Lynne took a kayak out for a while, and I attempted to stand-up paddleboard for the first time in my life. I’d seen all the pictures of others doing it; how difficult could it be? Well, my sizeable legs shook like a newborn foal’s, but even with my basic athletic skills, I still managed to go out, turn around and come back to shore. The sea around the cay is perfect for this kind of activity, and when the wind picks up, kite surfers flock to the area to take advantage of the ideal conditions. In fact, when we were there for the weekend, there was a group of kite surfers ready to take to the waves the minute the weather was ready.
Graham’s Place hosts international visitors that pursue other sports as well. The bonefish, permit and tarpon are plentiful around the cay, bringing fishing enthusiasts from all over the world to spend a few days there. Yellow Dog Flyfishing Adventures in Montana is just one of the web sites that promotes Graham’s Place as an excellent fishing destination, not just for the reef fish, but for big game as well. Fishermen have said it is the only place they know of in the world where one can fish for permit at night.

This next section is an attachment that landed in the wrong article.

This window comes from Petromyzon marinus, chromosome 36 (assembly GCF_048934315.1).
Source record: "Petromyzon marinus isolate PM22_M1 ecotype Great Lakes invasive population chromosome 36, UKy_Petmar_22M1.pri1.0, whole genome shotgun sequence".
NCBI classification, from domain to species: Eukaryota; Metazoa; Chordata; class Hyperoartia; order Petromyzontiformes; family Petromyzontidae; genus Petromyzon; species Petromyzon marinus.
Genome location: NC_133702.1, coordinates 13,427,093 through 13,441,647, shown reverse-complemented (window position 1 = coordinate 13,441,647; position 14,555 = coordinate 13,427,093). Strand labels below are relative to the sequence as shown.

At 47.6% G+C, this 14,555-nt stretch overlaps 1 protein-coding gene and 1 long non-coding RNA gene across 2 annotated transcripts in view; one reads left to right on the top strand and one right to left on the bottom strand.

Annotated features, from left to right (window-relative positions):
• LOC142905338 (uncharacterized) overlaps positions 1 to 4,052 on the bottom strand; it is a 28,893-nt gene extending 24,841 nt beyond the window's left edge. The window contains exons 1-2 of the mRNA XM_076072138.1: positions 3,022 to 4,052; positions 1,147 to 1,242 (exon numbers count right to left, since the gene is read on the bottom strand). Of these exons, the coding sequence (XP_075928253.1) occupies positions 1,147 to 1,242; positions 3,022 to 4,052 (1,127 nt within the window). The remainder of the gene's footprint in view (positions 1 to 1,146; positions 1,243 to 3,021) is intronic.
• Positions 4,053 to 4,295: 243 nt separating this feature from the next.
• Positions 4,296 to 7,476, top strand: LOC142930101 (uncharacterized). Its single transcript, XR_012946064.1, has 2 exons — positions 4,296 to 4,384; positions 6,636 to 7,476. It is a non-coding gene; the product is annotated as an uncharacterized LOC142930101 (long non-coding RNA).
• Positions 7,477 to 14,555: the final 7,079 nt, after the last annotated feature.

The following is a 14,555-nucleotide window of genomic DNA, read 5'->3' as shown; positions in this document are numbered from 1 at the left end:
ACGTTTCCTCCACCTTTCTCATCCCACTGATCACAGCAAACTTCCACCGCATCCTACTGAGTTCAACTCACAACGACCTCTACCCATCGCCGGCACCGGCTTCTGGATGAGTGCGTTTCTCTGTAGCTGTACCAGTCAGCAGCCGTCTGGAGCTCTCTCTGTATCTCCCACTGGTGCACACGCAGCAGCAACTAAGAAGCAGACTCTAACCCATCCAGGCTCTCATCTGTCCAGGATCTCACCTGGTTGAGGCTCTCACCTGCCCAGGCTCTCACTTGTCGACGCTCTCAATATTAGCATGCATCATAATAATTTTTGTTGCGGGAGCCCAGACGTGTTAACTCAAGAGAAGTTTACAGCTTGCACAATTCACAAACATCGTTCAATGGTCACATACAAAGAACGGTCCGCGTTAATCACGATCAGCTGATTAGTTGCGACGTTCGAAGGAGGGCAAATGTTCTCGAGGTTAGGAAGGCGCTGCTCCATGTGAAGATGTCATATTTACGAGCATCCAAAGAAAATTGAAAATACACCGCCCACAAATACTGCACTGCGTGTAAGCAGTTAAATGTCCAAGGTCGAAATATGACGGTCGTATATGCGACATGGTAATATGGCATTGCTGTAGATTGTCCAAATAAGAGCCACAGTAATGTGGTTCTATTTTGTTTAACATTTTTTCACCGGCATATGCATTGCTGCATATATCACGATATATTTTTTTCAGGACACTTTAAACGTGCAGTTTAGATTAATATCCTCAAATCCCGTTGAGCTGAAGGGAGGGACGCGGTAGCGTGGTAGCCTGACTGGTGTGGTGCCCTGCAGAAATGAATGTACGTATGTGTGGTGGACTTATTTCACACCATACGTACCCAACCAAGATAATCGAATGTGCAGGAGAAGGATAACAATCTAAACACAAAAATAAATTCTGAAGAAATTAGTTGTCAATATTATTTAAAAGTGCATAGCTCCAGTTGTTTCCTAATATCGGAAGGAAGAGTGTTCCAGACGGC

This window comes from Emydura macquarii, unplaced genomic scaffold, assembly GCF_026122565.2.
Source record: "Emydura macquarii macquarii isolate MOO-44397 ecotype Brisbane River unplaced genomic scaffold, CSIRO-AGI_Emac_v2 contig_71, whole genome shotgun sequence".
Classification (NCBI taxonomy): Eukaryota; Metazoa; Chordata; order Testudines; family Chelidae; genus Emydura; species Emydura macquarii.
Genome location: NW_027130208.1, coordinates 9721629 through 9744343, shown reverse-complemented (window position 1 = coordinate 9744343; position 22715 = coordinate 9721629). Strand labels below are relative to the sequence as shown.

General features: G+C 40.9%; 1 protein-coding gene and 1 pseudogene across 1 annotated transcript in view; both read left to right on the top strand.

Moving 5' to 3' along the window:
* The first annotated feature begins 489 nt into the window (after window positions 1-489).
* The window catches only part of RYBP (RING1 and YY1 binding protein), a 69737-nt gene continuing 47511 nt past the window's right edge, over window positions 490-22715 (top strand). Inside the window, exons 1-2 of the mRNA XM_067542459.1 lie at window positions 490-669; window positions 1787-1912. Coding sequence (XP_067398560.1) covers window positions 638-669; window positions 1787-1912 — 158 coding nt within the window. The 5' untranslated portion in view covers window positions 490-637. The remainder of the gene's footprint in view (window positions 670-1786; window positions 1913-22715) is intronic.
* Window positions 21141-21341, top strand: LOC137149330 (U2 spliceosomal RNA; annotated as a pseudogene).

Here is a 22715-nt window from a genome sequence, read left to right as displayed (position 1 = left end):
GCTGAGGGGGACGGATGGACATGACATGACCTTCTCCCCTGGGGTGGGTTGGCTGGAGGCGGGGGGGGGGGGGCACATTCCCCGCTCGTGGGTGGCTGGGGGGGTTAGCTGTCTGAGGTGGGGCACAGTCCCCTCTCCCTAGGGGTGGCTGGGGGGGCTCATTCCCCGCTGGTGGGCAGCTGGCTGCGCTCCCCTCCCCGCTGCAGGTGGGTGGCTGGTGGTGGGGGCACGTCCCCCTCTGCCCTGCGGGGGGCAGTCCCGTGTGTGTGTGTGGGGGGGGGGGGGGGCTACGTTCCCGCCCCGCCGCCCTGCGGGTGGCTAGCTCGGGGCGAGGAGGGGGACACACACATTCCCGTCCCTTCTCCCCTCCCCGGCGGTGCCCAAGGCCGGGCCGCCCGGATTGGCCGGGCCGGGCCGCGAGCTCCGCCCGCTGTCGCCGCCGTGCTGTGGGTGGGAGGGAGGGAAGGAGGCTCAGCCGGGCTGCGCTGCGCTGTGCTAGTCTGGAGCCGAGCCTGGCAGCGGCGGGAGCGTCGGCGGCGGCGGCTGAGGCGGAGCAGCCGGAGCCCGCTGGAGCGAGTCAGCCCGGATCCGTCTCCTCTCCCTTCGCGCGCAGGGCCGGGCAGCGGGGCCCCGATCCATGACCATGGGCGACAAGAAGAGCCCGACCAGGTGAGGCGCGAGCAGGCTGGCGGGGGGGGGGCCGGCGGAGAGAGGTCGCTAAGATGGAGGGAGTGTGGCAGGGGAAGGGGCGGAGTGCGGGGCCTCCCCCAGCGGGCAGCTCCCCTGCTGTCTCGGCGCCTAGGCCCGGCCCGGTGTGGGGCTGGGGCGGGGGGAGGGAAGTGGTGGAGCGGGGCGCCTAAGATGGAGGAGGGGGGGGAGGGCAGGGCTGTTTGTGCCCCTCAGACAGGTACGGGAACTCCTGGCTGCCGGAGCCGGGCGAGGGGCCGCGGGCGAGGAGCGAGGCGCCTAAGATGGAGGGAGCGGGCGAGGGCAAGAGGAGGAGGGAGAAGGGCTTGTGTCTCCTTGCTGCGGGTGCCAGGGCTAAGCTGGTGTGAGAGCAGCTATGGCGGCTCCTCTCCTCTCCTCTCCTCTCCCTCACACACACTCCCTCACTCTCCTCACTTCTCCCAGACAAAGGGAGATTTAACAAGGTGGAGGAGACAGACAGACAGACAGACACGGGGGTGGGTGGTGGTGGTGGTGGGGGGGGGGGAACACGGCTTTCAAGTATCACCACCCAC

After a day of fishing, there’s nothing better than sitting on the restaurant deck or at the bar and ordering a cold beverage and a hot meal. I have to say that I really didn’t know what to expect when it came to the menu at Graham’s Place, but it turns out that it would rival any casual dining establishment in the Cayman Islands, and even features treats like lobster thermidor. I think that dish, taking into account the local exchange rate, came in at about US$17. I nearly had lobster thermidor every night once I’d done the maths.